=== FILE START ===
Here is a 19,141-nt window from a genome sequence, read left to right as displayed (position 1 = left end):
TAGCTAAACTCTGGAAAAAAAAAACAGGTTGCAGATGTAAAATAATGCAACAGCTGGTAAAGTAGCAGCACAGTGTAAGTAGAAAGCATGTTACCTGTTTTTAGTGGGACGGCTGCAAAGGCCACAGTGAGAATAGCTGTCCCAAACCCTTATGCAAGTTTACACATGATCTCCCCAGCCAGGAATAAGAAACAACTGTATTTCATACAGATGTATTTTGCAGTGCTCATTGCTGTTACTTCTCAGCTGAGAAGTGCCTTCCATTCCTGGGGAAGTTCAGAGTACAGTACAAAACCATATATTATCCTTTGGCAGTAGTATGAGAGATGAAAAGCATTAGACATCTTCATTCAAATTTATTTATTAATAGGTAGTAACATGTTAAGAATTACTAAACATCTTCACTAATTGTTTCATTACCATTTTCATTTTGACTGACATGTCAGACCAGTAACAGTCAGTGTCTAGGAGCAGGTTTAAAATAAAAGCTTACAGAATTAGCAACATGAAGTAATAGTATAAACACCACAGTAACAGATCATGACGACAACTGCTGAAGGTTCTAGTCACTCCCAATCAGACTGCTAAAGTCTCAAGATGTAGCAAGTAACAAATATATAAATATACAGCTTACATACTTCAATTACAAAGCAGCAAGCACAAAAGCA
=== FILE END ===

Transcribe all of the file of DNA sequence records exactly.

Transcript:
Here is a 19,141-nt window from a genome sequence, read left to right as displayed (position 1 = left end):
TAGCTAAACTCTGGAAAAAAAAAACAGGTTGCAGATGTAAAATAATGCAACAGCTGGTAAAGTAGCAGCACAGTGTAAGTAGAAAGCATGTTACCTGTTTTTAGTGGGACGGCTGCAAAGGCCACAGTGAGAATAGCTGTCCCAAACCCTTATGCAAGTTTACACATGATCTCCCCAGCCAGGAATAAGAAACAACTGTATTTCATACAGATGTATTTTGCAGTGCTCATTGCTGTTACTTCTCAGCTGAGAAGTGCCTTCCATTCCTGGGGAAGTTCAGAGTACAGTACAAAACCATATATTATCCTTTGGCAGTAGTATGAGAGATGAAAAGCATTAGACATCTTCATTCAAATTTATTTATTAATAGGTAGTAACATGTTAAGAATTACTAAACATCTTCACTAATTGTTTCATTACCATTTTCATTTTGACTGACATGTCAGACCAGTAACAGTCAGTGTCTAGGAGCAGGTTTAAAATAAAAGCTTACAGAATTAGCAACATGAAGTAATAGTATAAACACCACAGTAACAGATCATGACGACAACTGCTGAAGGTTCTAGTCACTCCCAATCAGACTGCTAAAGTCTCAAGATGTAGCAAGTAACAAATATATAAATATACAGCTTACATACTTCAATTACAAAGCAGCAAGCACAAAAGCA